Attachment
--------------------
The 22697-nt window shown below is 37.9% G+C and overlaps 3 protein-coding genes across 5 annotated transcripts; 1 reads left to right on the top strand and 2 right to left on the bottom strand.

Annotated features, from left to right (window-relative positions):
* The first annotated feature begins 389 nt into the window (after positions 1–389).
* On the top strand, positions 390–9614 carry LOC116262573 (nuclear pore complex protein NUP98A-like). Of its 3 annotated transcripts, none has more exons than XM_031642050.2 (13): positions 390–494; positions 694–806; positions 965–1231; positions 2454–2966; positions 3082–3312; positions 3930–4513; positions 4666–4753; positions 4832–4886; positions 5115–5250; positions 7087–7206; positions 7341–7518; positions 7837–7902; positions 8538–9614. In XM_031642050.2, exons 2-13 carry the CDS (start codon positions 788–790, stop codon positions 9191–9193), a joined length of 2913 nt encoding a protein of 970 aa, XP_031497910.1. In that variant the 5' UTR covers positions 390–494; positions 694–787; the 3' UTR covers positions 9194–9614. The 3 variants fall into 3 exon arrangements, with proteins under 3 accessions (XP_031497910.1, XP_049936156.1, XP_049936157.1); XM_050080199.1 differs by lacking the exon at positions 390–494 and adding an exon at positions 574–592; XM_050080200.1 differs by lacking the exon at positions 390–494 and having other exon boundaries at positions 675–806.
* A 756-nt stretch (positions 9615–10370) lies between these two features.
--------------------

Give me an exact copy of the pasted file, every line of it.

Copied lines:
The 22697-nt window shown below is 37.9% G+C and overlaps 3 protein-coding genes across 5 annotated transcripts; 1 reads left to right on the top strand and 2 right to left on the bottom strand.

Annotated features, from left to right (window-relative positions):
* The first annotated feature begins 389 nt into the window (after positions 1–389).
* On the top strand, positions 390–9614 carry LOC116262573 (nuclear pore complex protein NUP98A-like). Of its 3 annotated transcripts, none has more exons than XM_031642050.2 (13): positions 390–494; positions 694–806; positions 965–1231; positions 2454–2966; positions 3082–3312; positions 3930–4513; positions 4666–4753; positions 4832–4886; positions 5115–5250; positions 7087–7206; positions 7341–7518; positions 7837–7902; positions 8538–9614. In XM_031642050.2, exons 2-13 carry the CDS (start codon positions 788–790, stop codon positions 9191–9193), a joined length of 2913 nt encoding a protein of 970 aa, XP_031497910.1. In that variant the 5' UTR covers positions 390–494; positions 694–787; the 3' UTR covers positions 9194–9614. The 3 variants fall into 3 exon arrangements, with proteins under 3 accessions (XP_031497910.1, XP_049936156.1, XP_049936157.1); XM_050080199.1 differs by lacking the exon at positions 390–494 and adding an exon at positions 574–592; XM_050080200.1 differs by lacking the exon at positions 390–494 and having other exon boundaries at positions 675–806.
* A 756-nt stretch (positions 9615–10370) lies between these two features.